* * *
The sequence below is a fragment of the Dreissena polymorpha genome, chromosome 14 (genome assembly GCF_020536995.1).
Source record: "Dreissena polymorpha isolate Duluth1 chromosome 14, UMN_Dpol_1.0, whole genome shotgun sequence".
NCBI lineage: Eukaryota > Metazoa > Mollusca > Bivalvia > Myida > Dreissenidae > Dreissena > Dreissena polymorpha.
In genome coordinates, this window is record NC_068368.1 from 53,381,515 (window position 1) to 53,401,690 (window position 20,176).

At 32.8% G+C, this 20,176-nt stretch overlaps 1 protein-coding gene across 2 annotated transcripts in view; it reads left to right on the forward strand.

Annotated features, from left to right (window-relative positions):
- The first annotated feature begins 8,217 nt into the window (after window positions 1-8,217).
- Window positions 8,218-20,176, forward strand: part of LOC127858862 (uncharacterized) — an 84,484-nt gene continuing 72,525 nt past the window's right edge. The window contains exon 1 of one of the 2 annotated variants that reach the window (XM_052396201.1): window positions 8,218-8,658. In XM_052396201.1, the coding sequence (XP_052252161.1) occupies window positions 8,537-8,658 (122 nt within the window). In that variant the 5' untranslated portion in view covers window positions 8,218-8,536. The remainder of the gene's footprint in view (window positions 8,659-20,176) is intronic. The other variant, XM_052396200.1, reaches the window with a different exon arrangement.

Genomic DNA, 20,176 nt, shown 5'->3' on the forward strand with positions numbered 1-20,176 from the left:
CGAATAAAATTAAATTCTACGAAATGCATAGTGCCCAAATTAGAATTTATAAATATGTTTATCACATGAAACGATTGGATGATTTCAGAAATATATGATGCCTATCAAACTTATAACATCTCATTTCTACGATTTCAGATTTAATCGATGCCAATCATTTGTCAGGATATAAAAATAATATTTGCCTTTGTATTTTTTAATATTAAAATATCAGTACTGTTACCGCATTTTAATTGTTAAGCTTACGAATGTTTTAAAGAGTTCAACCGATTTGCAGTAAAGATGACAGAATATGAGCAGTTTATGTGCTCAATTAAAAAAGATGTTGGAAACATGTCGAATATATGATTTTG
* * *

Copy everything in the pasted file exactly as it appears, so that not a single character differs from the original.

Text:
The sequence below is a fragment of the Dreissena polymorpha genome, chromosome 14 (genome assembly GCF_020536995.1).
Source record: "Dreissena polymorpha isolate Duluth1 chromosome 14, UMN_Dpol_1.0, whole genome shotgun sequence".
NCBI lineage: Eukaryota > Metazoa > Mollusca > Bivalvia > Myida > Dreissenidae > Dreissena > Dreissena polymorpha.
In genome coordinates, this window is record NC_068368.1 from 53,381,515 (window position 1) to 53,401,690 (window position 20,176).

At 32.8% G+C, this 20,176-nt stretch overlaps 1 protein-coding gene across 2 annotated transcripts in view; it reads left to right on the forward strand.

Annotated features, from left to right (window-relative positions):
- The first annotated feature begins 8,217 nt into the window (after window positions 1-8,217).
- Window positions 8,218-20,176, forward strand: part of LOC127858862 (uncharacterized) — an 84,484-nt gene continuing 72,525 nt past the window's right edge. The window contains exon 1 of one of the 2 annotated variants that reach the window (XM_052396201.1): window positions 8,218-8,658. In XM_052396201.1, the coding sequence (XP_052252161.1) occupies window positions 8,537-8,658 (122 nt within the window). In that variant the 5' untranslated portion in view covers window positions 8,218-8,536. The remainder of the gene's footprint in view (window positions 8,659-20,176) is intronic. The other variant, XM_052396200.1, reaches the window with a different exon arrangement.

Genomic DNA, 20,176 nt, shown 5'->3' on the forward strand with positions numbered 1-20,176 from the left:
CGAATAAAATTAAATTCTACGAAATGCATAGTGCCCAAATTAGAATTTATAAATATGTTTATCACATGAAACGATTGGATGATTTCAGAAATATATGATGCCTATCAAACTTATAACATCTCATTTCTACGATTTCAGATTTAATCGATGCCAATCATTTGTCAGGATATAAAAATAATATTTGCCTTTGTATTTTTTAATATTAAAATATCAGTACTGTTACCGCATTTTAATTGTTAAGCTTACGAATGTTTTAAAGAGTTCAACCGATTTGCAGTAAAGATGACAGAATATGAGCAGTTTATGTGCTCAATTAAAAAAGATGTTGGAAACATGTCGAATATATGATTTTG